Tetsuo: The Iron Man

18 05 2010

Some films are safely quirky, such as Little Miss Sunshine or Juno. Some films are odd or slightly disturbing, such as Brazil. Then there’s the nightmarish territory of Eraserhead, Videodrome and Tetsuo: the Iron Man, where plausibility gives way to perverse streams of consciousness.

So let’s get the David Lynch and David Cronenberg comparisons out of the way. Shinya Tsukamoto’s Tetsuo: the Iron Man shares a stark, black-and-white surrealist aesthetic with Lynch’s earlier work, as well as the body-horror theme that pervades every film of Cronenberg’s. But Tsukamoto’s approach is rooted more deeply in the cyberpunk genre, where technology consumes, devours and dehumanises, and his hyper-kinetic editing gives a whole different tone to this tale of man versus machine.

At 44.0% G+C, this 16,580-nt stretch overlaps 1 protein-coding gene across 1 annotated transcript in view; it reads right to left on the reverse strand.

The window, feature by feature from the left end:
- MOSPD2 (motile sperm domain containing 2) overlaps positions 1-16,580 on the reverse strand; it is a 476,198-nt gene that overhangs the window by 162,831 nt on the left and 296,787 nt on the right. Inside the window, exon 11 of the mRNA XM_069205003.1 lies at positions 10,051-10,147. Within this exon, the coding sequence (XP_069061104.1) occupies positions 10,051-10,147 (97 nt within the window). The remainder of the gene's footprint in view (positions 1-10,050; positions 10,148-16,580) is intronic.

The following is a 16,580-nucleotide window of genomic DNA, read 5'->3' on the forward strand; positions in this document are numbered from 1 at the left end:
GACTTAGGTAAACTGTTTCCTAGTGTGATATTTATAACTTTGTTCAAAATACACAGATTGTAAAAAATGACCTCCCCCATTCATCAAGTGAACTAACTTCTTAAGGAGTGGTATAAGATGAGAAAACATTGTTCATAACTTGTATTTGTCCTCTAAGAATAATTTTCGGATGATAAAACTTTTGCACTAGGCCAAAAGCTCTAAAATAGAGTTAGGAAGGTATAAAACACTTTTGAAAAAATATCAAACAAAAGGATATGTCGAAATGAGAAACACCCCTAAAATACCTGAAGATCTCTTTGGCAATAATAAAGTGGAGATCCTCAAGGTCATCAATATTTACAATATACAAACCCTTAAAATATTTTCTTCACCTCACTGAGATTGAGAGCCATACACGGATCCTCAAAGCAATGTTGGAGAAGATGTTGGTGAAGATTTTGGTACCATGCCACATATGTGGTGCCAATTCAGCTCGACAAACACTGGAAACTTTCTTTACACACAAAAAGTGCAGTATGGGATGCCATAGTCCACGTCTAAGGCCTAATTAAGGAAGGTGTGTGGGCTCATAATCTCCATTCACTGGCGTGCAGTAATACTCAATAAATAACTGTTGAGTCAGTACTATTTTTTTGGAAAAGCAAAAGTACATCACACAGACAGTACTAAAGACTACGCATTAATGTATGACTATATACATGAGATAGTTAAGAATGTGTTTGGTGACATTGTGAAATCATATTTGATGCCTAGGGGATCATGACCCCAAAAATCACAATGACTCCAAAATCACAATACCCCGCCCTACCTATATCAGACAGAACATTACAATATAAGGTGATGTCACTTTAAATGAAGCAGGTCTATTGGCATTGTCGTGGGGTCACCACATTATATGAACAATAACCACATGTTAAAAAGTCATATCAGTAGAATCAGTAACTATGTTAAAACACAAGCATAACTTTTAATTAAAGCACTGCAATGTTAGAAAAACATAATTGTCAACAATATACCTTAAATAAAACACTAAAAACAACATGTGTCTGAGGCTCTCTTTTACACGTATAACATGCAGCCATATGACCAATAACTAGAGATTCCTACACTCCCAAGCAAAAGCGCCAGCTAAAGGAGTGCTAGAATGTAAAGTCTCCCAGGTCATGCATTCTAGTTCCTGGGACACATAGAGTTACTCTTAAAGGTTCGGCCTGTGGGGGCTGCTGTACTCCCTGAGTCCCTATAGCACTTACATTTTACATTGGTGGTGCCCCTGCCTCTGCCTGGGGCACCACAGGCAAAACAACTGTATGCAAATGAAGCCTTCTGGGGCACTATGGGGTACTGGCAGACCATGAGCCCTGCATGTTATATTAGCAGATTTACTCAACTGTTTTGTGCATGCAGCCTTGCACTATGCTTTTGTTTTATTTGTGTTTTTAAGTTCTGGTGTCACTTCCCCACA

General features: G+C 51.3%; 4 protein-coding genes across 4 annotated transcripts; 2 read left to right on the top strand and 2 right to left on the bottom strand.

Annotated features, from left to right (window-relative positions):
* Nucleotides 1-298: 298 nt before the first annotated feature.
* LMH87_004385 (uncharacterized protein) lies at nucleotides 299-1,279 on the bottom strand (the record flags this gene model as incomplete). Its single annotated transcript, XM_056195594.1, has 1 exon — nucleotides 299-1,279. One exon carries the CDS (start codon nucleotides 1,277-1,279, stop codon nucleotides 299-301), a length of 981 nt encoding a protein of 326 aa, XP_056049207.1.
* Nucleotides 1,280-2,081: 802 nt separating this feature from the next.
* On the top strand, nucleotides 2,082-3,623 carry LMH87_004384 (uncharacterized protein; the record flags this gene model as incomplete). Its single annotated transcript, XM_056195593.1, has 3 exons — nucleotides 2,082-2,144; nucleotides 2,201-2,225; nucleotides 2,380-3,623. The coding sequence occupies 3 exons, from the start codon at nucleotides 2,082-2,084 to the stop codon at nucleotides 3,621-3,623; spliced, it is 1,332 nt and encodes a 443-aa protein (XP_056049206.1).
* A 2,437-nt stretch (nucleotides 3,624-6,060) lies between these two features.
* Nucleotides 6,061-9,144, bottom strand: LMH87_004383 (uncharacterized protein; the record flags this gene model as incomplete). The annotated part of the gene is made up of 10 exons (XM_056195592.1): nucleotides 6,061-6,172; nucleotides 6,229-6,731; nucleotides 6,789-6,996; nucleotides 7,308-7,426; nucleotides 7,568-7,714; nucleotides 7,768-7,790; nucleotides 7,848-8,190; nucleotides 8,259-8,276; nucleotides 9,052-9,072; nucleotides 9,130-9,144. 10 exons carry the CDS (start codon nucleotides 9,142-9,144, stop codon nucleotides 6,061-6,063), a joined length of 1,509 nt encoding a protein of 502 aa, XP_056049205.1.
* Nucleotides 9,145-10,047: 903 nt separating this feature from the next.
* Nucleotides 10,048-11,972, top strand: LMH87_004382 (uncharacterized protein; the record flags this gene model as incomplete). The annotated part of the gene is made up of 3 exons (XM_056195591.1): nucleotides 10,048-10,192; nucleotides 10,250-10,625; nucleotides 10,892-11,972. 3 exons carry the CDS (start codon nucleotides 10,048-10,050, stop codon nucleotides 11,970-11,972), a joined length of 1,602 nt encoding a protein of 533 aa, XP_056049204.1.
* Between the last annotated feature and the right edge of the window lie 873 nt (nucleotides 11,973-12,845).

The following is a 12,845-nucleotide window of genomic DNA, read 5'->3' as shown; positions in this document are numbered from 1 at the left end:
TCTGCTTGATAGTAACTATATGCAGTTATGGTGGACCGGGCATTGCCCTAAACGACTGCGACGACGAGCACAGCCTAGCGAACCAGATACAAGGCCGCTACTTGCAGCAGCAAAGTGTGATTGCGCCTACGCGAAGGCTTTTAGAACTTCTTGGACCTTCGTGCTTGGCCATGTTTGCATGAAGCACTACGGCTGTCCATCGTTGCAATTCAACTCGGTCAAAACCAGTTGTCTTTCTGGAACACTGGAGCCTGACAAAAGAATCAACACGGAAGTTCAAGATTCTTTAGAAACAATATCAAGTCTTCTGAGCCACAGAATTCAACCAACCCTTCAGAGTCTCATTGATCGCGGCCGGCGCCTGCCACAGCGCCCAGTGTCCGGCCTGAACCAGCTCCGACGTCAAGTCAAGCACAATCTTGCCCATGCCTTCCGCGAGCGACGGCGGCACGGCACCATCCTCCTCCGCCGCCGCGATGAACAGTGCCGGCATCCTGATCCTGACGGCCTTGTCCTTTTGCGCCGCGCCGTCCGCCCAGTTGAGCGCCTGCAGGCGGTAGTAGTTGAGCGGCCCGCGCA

The plot is hard to describe without sounding insane. In short, a man runs into a metal fetishist with his car, and soon he himself begins transforming into a man-machine hybrid. But that’s only the start…
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